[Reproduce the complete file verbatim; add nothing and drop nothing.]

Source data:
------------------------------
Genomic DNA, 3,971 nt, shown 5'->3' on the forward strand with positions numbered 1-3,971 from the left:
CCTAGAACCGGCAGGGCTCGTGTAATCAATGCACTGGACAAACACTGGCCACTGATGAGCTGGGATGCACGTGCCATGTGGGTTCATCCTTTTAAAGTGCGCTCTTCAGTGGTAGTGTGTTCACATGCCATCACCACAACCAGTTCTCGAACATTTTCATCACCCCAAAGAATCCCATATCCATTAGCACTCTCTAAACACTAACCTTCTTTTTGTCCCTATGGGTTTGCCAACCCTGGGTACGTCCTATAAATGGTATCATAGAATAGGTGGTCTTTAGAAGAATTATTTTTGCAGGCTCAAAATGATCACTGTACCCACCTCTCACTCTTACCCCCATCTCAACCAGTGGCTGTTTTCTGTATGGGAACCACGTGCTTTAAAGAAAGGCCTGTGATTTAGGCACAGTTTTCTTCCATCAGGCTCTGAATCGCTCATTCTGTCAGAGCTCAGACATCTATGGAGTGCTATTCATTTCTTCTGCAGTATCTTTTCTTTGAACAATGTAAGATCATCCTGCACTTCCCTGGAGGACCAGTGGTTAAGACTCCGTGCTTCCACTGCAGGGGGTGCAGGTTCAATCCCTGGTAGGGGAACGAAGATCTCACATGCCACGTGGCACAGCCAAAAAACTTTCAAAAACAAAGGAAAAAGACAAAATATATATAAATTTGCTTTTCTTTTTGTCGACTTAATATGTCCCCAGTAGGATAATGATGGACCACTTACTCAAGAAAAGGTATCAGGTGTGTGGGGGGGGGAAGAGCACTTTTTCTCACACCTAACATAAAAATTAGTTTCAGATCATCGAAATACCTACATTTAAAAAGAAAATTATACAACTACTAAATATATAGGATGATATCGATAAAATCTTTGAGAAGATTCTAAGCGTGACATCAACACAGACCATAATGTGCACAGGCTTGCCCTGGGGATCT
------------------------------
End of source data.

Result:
Genomic DNA, 3,971 nt, shown 5'->3' on the forward strand with positions numbered 1-3,971 from the left:
CCTAGAACCGGCAGGGCTCGTGTAATCAATGCACTGGACAAACACTGGCCACTGATGAGCTGGGATGCACGTGCCATGTGGGTTCATCCTTTTAAAGTGCGCTCTTCAGTGGTAGTGTGTTCACATGCCATCACCACAACCAGTTCTCGAACATTTTCATCACCCCAAAGAATCCCATATCCATTAGCACTCTCTAAACACTAACCTTCTTTTTGTCCCTATGGGTTTGCCAACCCTGGGTACGTCCTATAAATGGTATCATAGAATAGGTGGTCTTTAGAAGAATTATTTTTGCAGGCTCAAAATGATCACTGTACCCACCTCTCACTCTTACCCCCATCTCAACCAGTGGCTGTTTTCTGTATGGGAACCACGTGCTTTAAAGAAAGGCCTGTGATTTAGGCACAGTTTTCTTCCATCAGGCTCTGAATCGCTCATTCTGTCAGAGCTCAGACATCTATGGAGTGCTATTCATTTCTTCTGCAGTATCTTTTCTTTGAACAATGTAAGATCATCCTGCACTTCCCTGGAGGACCAGTGGTTAAGACTCCGTGCTTCCACTGCAGGGGGTGCAGGTTCAATCCCTGGTAGGGGAACGAAGATCTCACATGCCACGTGGCACAGCCAAAAAACTTTCAAAAACAAAGGAAAAAGACAAAATATATATAAATTTGCTTTTCTTTTTGTCGACTTAATATGTCCCCAGTAGGATAATGATGGACCACTTACTCAAGAAAAGGTATCAGGTGTGTGGGGGGGGGAAGAGCACTTTTTCTCACACCTAACATAAAAATTAGTTTCAGATCATCGAAATACCTACATTTAAAAAGAAAATTATACAACTACTAAATATATAGGATGATATCGATAAAATCTTTGAGAAGATTCTAAGCGTGACATCAACACAGACCATAATGTGCACAGGCTTGCCCTGGGGATCT